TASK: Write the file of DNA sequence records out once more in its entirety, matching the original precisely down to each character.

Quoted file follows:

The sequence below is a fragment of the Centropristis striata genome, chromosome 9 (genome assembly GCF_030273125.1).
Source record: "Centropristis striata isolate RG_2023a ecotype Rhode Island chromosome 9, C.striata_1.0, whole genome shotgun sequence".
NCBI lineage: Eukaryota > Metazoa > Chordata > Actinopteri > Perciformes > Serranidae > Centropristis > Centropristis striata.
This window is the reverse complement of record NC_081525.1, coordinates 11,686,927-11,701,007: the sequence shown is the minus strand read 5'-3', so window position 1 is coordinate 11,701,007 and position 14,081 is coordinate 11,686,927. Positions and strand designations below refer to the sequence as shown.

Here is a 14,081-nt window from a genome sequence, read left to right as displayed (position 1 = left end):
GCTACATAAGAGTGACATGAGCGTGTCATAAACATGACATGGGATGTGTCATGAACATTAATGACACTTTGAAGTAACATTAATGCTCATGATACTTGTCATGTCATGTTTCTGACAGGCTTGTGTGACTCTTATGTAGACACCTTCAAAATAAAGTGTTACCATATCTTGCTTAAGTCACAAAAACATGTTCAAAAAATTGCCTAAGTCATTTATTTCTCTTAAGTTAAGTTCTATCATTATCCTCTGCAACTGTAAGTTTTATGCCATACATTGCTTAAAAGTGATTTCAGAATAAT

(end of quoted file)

The sequence below is a fragment of the Centropristis striata genome, chromosome 9 (genome assembly GCF_030273125.1).
Source record: "Centropristis striata isolate RG_2023a ecotype Rhode Island chromosome 9, C.striata_1.0, whole genome shotgun sequence".
NCBI lineage: Eukaryota > Metazoa > Chordata > Actinopteri > Perciformes > Serranidae > Centropristis > Centropristis striata.
This window is the reverse complement of record NC_081525.1, coordinates 11,686,927-11,701,007: the sequence shown is the minus strand read 5'-3', so window position 1 is coordinate 11,701,007 and position 14,081 is coordinate 11,686,927. Positions and strand designations below refer to the sequence as shown.

Here is a 14,081-nt window from a genome sequence, read left to right as displayed (position 1 = left end):
GCTACATAAGAGTGACATGAGCGTGTCATAAACATGACATGGGATGTGTCATGAACATTAATGACACTTTGAAGTAACATTAATGCTCATGATACTTGTCATGTCATGTTTCTGACAGGCTTGTGTGACTCTTATGTAGACACCTTCAAAATAAAGTGTTACCATATCTTGCTTAAGTCACAAAAACATGTTCAAAAAATTGCCTAAGTCATTTATTTCTCTTAAGTTAAGTTCTATCATTATCCTCTGCAACTGTAAGTTTTATGCCATACATTGCTTAAAAGTGATTTCAGAATAAT